There is an ancient Sufi parable about coffee: "He who tastes, knows; he who tastes not, knows not."
The bad are not all bad from the womb, but have learnt base works and unholy words and wanton outrage from friendship with the bad because they thought all they said was true.
That is brilliant!Insofar as I understand him, I think Kant was a very smart man and I tend to agree with him.I admit that what I understand of him comes from reading others who explain him, and not so much from reading him only.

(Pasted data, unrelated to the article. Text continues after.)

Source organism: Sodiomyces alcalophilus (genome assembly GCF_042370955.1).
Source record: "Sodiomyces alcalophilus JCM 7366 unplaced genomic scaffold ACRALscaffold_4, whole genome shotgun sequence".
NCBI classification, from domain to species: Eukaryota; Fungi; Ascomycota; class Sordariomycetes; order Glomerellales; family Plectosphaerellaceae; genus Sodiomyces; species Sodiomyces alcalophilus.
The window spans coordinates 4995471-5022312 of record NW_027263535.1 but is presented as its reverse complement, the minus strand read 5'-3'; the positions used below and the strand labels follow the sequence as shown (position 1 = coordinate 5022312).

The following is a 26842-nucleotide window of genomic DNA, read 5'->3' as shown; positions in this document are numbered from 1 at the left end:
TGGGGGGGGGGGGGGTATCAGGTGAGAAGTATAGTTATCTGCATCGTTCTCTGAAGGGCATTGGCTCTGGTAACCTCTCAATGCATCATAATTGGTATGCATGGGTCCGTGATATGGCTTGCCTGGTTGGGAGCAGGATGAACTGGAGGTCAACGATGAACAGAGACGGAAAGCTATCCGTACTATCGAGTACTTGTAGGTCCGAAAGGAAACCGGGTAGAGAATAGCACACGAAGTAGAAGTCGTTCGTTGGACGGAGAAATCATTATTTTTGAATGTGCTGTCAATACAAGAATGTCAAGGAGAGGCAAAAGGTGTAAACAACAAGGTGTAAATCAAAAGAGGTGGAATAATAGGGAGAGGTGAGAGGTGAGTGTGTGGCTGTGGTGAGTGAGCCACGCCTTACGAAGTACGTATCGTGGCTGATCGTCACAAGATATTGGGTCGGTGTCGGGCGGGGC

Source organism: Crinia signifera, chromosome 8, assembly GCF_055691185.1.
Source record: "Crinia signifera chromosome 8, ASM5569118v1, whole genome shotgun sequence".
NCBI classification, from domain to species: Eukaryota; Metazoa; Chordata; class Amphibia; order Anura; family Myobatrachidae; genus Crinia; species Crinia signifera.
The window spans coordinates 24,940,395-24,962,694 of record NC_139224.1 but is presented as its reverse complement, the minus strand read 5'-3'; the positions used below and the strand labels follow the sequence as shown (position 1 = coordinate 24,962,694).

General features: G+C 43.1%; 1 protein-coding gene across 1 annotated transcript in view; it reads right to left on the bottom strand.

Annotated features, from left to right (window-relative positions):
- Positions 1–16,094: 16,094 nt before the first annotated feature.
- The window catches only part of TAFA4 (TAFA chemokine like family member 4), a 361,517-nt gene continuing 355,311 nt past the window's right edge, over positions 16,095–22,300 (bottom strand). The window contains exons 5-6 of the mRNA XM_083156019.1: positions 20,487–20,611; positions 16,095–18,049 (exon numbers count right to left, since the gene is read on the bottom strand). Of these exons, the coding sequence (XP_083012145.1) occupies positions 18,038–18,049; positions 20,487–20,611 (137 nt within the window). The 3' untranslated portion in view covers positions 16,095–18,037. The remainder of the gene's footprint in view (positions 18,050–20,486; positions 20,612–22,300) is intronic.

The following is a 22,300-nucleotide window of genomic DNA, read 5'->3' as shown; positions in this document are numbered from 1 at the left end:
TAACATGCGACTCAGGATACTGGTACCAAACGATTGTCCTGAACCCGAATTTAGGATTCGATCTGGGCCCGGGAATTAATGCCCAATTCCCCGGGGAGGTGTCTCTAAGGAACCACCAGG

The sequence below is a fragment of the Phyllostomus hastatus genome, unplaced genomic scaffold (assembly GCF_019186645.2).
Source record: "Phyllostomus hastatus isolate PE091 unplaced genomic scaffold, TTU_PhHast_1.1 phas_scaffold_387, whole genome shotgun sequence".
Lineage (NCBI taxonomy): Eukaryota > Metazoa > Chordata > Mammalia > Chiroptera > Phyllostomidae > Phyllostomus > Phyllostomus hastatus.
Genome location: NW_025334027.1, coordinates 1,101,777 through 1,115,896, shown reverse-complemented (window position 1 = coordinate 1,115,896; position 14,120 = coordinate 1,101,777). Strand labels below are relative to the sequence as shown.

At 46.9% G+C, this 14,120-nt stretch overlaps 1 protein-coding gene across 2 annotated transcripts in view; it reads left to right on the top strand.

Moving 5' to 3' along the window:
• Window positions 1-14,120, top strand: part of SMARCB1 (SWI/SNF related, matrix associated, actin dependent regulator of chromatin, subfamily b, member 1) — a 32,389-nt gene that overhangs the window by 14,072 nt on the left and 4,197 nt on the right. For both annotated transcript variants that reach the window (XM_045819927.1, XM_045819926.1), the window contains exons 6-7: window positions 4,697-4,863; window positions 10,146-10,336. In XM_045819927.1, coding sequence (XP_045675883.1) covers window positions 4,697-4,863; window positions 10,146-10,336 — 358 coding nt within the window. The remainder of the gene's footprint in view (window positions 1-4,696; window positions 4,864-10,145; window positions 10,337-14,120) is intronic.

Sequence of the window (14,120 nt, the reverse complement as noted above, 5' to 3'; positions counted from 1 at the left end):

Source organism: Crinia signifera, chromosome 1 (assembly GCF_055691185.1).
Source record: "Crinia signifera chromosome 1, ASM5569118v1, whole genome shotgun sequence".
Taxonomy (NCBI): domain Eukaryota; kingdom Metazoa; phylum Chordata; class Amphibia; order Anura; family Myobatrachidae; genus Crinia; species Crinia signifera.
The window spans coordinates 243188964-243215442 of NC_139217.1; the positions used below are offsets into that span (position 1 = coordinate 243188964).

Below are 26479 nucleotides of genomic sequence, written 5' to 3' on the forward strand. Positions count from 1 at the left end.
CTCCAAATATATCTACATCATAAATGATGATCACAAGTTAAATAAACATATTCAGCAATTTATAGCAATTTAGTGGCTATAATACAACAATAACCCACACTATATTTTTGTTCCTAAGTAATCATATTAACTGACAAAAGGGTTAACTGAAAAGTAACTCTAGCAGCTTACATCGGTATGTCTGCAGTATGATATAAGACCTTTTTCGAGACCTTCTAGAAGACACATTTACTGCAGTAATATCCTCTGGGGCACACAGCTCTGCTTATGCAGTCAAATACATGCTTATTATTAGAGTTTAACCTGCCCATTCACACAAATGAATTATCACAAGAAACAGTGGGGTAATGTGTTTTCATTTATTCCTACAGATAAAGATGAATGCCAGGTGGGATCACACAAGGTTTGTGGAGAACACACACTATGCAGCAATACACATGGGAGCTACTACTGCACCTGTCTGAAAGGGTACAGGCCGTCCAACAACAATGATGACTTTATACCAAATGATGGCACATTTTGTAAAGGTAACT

He was indeed an extremely brilliant thinker. Like yourself, much of my knowledge of his philosophical thinking comes from reading others, but I have upon occassion delved into some of his more accessible writings like his "Observations on the Feeling of the Beautiful and the Sublime" and found them extremely informative AND enjoyable. I suspect that this work (and others of the period like it) led to the works of E.A. Poe, et al, who then delved into the "darker" side of the "terrifying" sublime through fictional literature.
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